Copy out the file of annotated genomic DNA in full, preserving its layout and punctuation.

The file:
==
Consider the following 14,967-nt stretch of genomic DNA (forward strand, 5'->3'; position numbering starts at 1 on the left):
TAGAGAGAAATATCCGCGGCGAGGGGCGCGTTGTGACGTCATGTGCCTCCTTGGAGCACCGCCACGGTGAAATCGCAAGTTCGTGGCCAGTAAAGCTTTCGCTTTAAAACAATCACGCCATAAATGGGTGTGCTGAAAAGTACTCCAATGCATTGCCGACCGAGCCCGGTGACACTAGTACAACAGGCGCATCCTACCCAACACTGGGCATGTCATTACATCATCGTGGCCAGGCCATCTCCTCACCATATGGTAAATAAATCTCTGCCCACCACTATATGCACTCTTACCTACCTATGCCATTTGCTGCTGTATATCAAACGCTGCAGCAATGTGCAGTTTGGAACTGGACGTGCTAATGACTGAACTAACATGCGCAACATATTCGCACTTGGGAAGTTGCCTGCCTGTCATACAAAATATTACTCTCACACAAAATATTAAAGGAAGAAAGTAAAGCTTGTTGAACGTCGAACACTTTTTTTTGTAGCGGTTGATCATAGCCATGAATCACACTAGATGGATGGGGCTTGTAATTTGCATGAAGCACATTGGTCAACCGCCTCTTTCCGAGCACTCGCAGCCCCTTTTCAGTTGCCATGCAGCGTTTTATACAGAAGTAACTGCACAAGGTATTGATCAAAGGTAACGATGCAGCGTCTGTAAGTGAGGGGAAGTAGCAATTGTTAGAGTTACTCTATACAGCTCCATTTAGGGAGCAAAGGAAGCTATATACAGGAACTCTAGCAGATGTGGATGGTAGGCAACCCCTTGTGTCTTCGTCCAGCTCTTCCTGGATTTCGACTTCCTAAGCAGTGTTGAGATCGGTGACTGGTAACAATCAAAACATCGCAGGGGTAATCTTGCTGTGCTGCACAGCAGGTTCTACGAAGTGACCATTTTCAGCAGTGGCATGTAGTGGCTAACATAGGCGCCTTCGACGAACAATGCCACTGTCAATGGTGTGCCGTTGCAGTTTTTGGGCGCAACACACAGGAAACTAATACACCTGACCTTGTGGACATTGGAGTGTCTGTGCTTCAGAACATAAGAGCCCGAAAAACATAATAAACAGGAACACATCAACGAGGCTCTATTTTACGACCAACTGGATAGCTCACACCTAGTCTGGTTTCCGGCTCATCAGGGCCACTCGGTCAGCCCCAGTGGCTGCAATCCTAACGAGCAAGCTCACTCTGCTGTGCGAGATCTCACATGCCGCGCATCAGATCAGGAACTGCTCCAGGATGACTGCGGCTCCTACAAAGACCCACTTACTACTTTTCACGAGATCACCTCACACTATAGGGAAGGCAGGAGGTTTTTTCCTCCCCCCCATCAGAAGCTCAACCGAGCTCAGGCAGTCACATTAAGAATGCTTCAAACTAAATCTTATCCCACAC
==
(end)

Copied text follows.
Consider the following 14,967-nt stretch of genomic DNA (forward strand, 5'->3'; position numbering starts at 1 on the left):
TAGAGAGAAATATCCGCGGCGAGGGGCGCGTTGTGACGTCATGTGCCTCCTTGGAGCACCGCCACGGTGAAATCGCAAGTTCGTGGCCAGTAAAGCTTTCGCTTTAAAACAATCACGCCATAAATGGGTGTGCTGAAAAGTACTCCAATGCATTGCCGACCGAGCCCGGTGACACTAGTACAACAGGCGCATCCTACCCAACACTGGGCATGTCATTACATCATCGTGGCCAGGCCATCTCCTCACCATATGGTAAATAAATCTCTGCCCACCACTATATGCACTCTTACCTACCTATGCCATTTGCTGCTGTATATCAAACGCTGCAGCAATGTGCAGTTTGGAACTGGACGTGCTAATGACTGAACTAACATGCGCAACATATTCGCACTTGGGAAGTTGCCTGCCTGTCATACAAAATATTACTCTCACACAAAATATTAAAGGAAGAAAGTAAAGCTTGTTGAACGTCGAACACTTTTTTTTGTAGCGGTTGATCATAGCCATGAATCACACTAGATGGATGGGGCTTGTAATTTGCATGAAGCACATTGGTCAACCGCCTCTTTCCGAGCACTCGCAGCCCCTTTTCAGTTGCCATGCAGCGTTTTATACAGAAGTAACTGCACAAGGTATTGATCAAAGGTAACGATGCAGCGTCTGTAAGTGAGGGGAAGTAGCAATTGTTAGAGTTACTCTATACAGCTCCATTTAGGGAGCAAAGGAAGCTATATACAGGAACTCTAGCAGATGTGGATGGTAGGCAACCCCTTGTGTCTTCGTCCAGCTCTTCCTGGATTTCGACTTCCTAAGCAGTGTTGAGATCGGTGACTGGTAACAATCAAAACATCGCAGGGGTAATCTTGCTGTGCTGCACAGCAGGTTCTACGAAGTGACCATTTTCAGCAGTGGCATGTAGTGGCTAACATAGGCGCCTTCGACGAACAATGCCACTGTCAATGGTGTGCCGTTGCAGTTTTTGGGCGCAACACACAGGAAACTAATACACCTGACCTTGTGGACATTGGAGTGTCTGTGCTTCAGAACATAAGAGCCCGAAAAACATAATAAACAGGAACACATCAACGAGGCTCTATTTTACGACCAACTGGATAGCTCACACCTAGTCTGGTTTCCGGCTCATCAGGGCCACTCGGTCAGCCCCAGTGGCTGCAATCCTAACGAGCAAGCTCACTCTGCTGTGCGAGATCTCACATGCCGCGCATCAGATCAGGAACTGCTCCAGGATGACTGCGGCTCCTACAAAGACCCACTTACTACTTTTCACGAGATCACCTCACACTATAGGGAAGGCAGGAGGTTTTTTCCTCCCCCCCATCAGAAGCTCAACCGAGCTCAGGCAGTCACATTAAGAATGCTTCAAACTAAATCTTATCCCACAC